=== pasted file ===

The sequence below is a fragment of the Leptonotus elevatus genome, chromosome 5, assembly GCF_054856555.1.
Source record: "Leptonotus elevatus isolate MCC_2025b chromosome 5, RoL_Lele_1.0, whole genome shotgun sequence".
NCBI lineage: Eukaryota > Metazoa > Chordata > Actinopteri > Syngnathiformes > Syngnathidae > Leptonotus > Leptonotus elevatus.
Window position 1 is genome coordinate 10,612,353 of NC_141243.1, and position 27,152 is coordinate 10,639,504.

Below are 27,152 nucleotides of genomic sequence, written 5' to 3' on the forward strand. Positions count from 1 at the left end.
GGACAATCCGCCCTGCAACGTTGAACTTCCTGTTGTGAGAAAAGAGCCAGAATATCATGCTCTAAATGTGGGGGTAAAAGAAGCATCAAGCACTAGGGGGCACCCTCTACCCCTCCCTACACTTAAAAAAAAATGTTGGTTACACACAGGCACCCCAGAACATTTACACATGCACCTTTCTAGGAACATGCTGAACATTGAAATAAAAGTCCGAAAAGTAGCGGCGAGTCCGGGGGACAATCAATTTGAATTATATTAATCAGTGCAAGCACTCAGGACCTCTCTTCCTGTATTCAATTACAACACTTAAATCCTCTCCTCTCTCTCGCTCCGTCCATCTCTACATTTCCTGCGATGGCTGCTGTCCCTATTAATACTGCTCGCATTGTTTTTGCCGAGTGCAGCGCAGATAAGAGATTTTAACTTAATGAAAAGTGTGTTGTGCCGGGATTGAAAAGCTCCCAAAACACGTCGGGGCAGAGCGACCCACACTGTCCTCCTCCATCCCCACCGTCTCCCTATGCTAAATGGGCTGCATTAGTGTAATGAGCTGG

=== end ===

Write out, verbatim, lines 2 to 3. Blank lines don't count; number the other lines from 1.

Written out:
Source record: "Leptonotus elevatus isolate MCC_2025b chromosome 5, RoL_Lele_1.0, whole genome shotgun sequence".
NCBI lineage: Eukaryota > Metazoa > Chordata > Actinopteri > Syngnathiformes > Syngnathidae > Leptonotus > Leptonotus elevatus.